Tactics Journal

by Kyle Boas

Analyzing football tactics

Manchester United are too good at maintaining numerical superiority in transition

May 5, 2023 - Manchester United did an incredible job at always maintaining numerical superiority in defensive transition against Brighton yesterday. They did the same in the last match against Brighton in the FA Cup.

Figure 1.1 - 6v3
Figure 2.1 - 5v2
Figure 3.1 - 4v2
Figure 3.2 - 4v2

Throughout the season Manchester United have had issues in the second half of matches against tougher opponents, their endurance tails off.

This obsession with having a +1 in transition might be contributing to their lack of energy at the end of matches. 90 minutes of full sprinting up and down the pitch is not sustainable.

Figure 4.1 - Out of possession shape of Brighton and Manchester United. Image courtesy @DatoBHJ

Manchester United’s disciplined compactness to defend within the confines of the center of the pitch left space out wide for Brighton, space they didn’t take advantage of. It’s hard to breakdown a team that has a numerical superiority and is compact. The pitch is small, the spaces are tight, and the passing lanes are shut.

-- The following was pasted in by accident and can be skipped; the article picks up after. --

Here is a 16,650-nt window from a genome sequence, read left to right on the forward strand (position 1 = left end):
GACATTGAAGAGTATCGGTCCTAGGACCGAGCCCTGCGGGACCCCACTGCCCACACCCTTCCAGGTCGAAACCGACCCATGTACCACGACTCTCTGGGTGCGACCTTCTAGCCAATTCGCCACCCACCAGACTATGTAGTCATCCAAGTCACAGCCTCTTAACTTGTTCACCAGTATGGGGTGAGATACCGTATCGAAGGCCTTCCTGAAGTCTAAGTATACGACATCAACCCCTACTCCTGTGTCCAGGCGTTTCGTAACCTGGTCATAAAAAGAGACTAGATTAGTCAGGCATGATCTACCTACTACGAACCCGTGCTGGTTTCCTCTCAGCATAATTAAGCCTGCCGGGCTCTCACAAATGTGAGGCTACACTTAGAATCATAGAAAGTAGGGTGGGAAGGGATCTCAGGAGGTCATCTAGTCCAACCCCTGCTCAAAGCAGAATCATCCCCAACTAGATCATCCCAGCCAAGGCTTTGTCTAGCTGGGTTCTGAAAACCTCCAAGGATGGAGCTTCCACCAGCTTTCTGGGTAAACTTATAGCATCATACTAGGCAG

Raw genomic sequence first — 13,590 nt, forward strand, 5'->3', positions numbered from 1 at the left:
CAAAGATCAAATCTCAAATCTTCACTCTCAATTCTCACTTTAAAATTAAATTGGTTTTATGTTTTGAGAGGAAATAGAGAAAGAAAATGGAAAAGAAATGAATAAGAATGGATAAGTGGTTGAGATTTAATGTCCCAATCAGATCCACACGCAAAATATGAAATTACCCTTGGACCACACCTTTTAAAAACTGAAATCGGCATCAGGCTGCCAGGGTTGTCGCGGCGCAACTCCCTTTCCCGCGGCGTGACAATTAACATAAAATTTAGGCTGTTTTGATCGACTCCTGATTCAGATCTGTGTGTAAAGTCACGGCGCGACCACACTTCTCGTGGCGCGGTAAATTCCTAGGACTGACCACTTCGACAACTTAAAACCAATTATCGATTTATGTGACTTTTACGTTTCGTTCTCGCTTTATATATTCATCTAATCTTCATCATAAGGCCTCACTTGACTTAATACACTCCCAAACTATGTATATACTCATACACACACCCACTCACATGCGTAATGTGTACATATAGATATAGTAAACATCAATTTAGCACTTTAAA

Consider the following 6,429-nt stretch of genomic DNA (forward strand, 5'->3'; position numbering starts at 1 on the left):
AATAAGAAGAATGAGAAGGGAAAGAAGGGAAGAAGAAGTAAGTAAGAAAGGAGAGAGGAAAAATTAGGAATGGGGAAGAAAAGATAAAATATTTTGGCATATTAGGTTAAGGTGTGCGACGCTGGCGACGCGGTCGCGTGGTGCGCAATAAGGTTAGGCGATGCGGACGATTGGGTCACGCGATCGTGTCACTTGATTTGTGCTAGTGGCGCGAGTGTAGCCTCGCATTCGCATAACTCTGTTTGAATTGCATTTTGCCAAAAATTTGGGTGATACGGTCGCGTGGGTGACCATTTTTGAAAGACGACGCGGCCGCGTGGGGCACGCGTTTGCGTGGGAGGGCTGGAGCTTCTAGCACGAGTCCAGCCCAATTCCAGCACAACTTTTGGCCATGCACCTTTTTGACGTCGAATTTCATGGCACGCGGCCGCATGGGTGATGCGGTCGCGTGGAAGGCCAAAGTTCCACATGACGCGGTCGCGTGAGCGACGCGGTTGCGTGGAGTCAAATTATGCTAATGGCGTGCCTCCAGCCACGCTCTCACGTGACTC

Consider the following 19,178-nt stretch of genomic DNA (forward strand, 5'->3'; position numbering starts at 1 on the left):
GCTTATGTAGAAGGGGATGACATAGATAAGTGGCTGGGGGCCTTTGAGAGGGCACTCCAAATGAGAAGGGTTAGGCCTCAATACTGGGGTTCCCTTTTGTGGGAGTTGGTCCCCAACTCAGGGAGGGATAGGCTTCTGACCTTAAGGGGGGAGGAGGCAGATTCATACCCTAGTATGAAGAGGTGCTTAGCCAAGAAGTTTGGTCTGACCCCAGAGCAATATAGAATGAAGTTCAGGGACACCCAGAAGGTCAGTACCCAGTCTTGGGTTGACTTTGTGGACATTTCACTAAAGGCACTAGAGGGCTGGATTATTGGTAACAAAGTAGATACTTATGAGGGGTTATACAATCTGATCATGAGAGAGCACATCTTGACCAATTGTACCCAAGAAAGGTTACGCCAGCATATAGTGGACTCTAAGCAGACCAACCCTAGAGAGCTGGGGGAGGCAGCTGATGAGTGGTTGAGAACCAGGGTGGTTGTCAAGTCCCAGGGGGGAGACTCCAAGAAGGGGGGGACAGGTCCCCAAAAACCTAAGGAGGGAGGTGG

It’s hard to suggest a change because in both matches, Manchester United effectively stemmed the flow of Brighton’s attack as best as most could while remaining threatening in attack.

If it wasn’t for Luke Shaw’s outstretched hand in the 96th minute, to gift Brighton a penalty, they would have kept two clean sheets.

If they wanted to be less conservative, they could commit one less midfielder to defend, match them man-to-man, and threaten Brighton more on the counter once they win back the ball. In most instances they had a +2 advantage, they could settle for a +1.

Save the energy of one of their midfielders, slow down Brighton’s forwards in transition, and allow United’s defense to recover in a jog rather than a sprint.

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